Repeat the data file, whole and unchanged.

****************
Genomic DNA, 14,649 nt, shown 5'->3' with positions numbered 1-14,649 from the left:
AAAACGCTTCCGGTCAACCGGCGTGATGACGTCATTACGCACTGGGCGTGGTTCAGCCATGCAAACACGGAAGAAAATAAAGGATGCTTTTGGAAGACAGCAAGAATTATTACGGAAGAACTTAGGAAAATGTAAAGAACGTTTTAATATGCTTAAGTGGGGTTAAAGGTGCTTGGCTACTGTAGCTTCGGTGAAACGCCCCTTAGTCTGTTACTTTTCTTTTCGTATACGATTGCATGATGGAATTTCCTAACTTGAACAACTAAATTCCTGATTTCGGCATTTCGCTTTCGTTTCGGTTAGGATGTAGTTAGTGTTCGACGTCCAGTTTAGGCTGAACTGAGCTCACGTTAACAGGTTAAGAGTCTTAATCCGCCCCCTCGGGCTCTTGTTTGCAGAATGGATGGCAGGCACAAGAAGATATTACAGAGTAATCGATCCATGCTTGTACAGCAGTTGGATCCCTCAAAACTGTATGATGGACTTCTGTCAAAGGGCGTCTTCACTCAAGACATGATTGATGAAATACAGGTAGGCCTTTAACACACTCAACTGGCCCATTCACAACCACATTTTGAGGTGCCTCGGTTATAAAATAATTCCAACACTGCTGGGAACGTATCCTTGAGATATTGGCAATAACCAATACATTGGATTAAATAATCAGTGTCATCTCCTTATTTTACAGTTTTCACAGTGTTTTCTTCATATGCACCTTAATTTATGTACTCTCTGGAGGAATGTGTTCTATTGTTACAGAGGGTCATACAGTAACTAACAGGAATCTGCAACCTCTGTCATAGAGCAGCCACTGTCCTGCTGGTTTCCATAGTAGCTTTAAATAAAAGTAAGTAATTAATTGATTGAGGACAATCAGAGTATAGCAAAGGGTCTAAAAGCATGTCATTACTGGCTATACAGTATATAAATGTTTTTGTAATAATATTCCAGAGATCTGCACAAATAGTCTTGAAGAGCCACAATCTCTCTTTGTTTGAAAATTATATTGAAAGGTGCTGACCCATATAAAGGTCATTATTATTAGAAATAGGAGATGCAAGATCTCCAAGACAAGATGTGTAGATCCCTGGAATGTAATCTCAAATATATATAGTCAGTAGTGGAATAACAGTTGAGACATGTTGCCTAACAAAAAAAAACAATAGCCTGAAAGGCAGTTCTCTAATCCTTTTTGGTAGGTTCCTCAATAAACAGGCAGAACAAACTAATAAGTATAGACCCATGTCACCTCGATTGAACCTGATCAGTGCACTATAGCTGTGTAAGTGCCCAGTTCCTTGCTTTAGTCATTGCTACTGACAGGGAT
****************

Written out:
Genomic DNA, 14,649 nt, shown 5'->3' with positions numbered 1-14,649 from the left:
AAAACGCTTCCGGTCAACCGGCGTGATGACGTCATTACGCACTGGGCGTGGTTCAGCCATGCAAACACGGAAGAAAATAAAGGATGCTTTTGGAAGACAGCAAGAATTATTACGGAAGAACTTAGGAAAATGTAAAGAACGTTTTAATATGCTTAAGTGGGGTTAAAGGTGCTTGGCTACTGTAGCTTCGGTGAAACGCCCCTTAGTCTGTTACTTTTCTTTTCGTATACGATTGCATGATGGAATTTCCTAACTTGAACAACTAAATTCCTGATTTCGGCATTTCGCTTTCGTTTCGGTTAGGATGTAGTTAGTGTTCGACGTCCAGTTTAGGCTGAACTGAGCTCACGTTAACAGGTTAAGAGTCTTAATCCGCCCCCTCGGGCTCTTGTTTGCAGAATGGATGGCAGGCACAAGAAGATATTACAGAGTAATCGATCCATGCTTGTACAGCAGTTGGATCCCTCAAAACTGTATGATGGACTTCTGTCAAAGGGCGTCTTCACTCAAGACATGATTGATGAAATACAGGTAGGCCTTTAACACACTCAACTGGCCCATTCACAACCACATTTTGAGGTGCCTCGGTTATAAAATAATTCCAACACTGCTGGGAACGTATCCTTGAGATATTGGCAATAACCAATACATTGGATTAAATAATCAGTGTCATCTCCTTATTTTACAGTTTTCACAGTGTTTTCTTCATATGCACCTTAATTTATGTACTCTCTGGAGGAATGTGTTCTATTGTTACAGAGGGTCATACAGTAACTAACAGGAATCTGCAACCTCTGTCATAGAGCAGCCACTGTCCTGCTGGTTTCCATAGTAGCTTTAAATAAAAGTAAGTAATTAATTGATTGAGGACAATCAGAGTATAGCAAAGGGTCTAAAAGCATGTCATTACTGGCTATACAGTATATAAATGTTTTTGTAATAATATTCCAGAGATCTGCACAAATAGTCTTGAAGAGCCACAATCTCTCTTTGTTTGAAAATTATATTGAAAGGTGCTGACCCATATAAAGGTCATTATTATTAGAAATAGGAGATGCAAGATCTCCAAGACAAGATGTGTAGATCCCTGGAATGTAATCTCAAATATATATAGTCAGTAGTGGAATAACAGTTGAGACATGTTGCCTAACAAAAAAAAACAATAGCCTGAAAGGCAGTTCTCTAATCCTTTTTGGTAGGTTCCTCAATAAACAGGCAGAACAAACTAATAAGTATAGACCCATGTCACCTCGATTGAACCTGATCAGTGCACTATAGCTGTGTAAGTGCCCAGTTCCTTGCTTTAGTCATTGCTACTGACAGGGAT